Books, Thoughts

Wallacia (Not Wallachia)

Finished Consider the Lobster by David Foster Wallace over the weekend.  I was happy to be back in Wallacia again.  One thought I’ve been turning over in my mind is Wallace’s tone & style of writing.  I had mentioned to friends before that the coldness & formality of his writing is a strange curiosity.  I’m wondering now if it has do to with the fact that Wallace doesn’t really seem to like talking about himself.

Reading Infinite Jest or Oblivion or Consider the Lobster does give you some measure of insight about the author.  All of those works are about the thoughts & feelings that occupy Wallace.  But, he rarely lets his guard slip & allows much of his personal perspective through.  Essentially, Wallace seems more comfortable with the words “I think” than “I feel.”

There’s one passage in Infinite Jest that comes back to me.  One of the AA members (I think it’s Ken E.) is trying to describe to another (Kate G.) a nightmarish figure that haunts him, something that seems to be the root of his unhappiness & addiction.  The entire exchange is written in laughably stylized speech, almost to the point that it undermines what Ken is trying to get across.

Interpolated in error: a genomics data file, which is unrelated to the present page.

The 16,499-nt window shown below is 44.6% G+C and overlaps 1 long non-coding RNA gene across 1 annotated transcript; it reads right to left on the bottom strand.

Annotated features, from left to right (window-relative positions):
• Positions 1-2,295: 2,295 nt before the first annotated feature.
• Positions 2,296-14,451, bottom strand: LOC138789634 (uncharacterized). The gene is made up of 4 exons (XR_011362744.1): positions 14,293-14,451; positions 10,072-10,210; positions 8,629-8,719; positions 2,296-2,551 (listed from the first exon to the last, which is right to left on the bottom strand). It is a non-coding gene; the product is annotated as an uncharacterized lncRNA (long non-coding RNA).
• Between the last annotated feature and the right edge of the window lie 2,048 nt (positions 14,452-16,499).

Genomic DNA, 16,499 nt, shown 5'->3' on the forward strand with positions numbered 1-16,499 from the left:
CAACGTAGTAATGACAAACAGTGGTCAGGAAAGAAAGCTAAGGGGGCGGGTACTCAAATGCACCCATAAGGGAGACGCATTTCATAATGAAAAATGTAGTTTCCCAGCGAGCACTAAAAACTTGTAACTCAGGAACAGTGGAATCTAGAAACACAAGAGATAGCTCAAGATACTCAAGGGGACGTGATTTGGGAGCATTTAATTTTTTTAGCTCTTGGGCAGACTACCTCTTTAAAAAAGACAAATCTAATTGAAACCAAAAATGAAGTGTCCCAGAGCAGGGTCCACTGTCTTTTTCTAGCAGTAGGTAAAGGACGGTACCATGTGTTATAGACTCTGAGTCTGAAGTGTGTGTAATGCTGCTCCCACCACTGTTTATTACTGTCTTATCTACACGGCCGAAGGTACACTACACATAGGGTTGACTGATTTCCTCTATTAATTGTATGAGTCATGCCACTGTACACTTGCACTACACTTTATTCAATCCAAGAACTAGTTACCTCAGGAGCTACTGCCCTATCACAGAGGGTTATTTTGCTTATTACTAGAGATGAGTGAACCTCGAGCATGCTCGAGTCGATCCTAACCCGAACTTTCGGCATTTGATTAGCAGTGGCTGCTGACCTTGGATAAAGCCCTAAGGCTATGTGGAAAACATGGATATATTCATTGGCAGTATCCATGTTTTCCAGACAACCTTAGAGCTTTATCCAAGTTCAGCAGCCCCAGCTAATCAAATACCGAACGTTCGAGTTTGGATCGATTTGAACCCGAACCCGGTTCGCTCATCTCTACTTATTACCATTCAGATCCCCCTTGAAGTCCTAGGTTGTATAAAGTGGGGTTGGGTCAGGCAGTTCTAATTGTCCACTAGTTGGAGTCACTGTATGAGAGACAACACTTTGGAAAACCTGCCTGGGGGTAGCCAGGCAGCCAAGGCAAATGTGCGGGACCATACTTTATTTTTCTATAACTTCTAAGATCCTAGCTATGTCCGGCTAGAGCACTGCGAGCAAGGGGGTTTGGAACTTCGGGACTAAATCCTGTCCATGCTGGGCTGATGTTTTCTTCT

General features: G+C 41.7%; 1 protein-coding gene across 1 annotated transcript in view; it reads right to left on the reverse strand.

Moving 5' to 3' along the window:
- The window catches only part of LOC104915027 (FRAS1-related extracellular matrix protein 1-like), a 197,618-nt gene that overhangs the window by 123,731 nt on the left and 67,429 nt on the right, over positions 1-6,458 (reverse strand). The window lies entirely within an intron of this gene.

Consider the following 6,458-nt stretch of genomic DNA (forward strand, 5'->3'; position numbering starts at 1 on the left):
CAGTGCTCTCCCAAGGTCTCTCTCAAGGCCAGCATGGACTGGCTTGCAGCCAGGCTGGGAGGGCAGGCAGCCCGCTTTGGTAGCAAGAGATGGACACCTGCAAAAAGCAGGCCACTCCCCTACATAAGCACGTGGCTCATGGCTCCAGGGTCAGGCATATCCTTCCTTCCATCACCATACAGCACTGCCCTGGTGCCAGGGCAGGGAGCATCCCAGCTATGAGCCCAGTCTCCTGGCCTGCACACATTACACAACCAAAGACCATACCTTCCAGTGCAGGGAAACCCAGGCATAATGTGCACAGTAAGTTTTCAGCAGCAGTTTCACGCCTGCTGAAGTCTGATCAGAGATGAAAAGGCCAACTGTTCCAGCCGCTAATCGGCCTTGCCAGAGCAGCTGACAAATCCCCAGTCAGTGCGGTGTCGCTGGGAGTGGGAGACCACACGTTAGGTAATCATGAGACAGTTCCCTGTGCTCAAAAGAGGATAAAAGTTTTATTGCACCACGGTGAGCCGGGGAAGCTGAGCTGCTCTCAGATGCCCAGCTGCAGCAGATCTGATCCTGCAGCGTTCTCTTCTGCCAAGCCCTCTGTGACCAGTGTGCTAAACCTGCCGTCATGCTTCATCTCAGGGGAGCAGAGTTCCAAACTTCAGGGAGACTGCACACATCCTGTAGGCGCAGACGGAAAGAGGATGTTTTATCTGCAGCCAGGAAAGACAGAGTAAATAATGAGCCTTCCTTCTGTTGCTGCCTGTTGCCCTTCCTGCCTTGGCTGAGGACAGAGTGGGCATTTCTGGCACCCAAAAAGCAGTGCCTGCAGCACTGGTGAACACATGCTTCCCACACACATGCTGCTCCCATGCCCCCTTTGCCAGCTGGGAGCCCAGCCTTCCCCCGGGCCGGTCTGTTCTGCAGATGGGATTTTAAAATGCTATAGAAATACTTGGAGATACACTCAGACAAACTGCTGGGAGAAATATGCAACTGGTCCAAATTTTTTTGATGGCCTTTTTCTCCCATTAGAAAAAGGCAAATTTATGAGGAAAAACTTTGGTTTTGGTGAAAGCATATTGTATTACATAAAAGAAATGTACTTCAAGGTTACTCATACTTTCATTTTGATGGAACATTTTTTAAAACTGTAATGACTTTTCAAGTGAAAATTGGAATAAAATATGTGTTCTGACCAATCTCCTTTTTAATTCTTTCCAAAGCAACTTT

I think this style is purposeful, given that Wallace is aware of the limitations of one’s own perception.  The cold formal language he uses almost seems to reinforce the impenetrability of a person’s awareness.  Piece after piece, he goes back to how rooted people are in their own needs & viewpoints without ever really betraying himself or doing his damnedest to point out his own bias.  I do think Wallace is trying to practice what he preaches, but he’s not a saint.  I think some measure of fear must go into his writer’s balancing act as well.  But that’s just my opinion.

On a closing note, I will say that the copy of Consider the Lobster I have has all of Wallace’s bio rendered in present tense.  (Wallace is the author of, He is the recipient of, etc.)  Those words made me a little wistful & made me think how that would probably change when the book went into its next printing.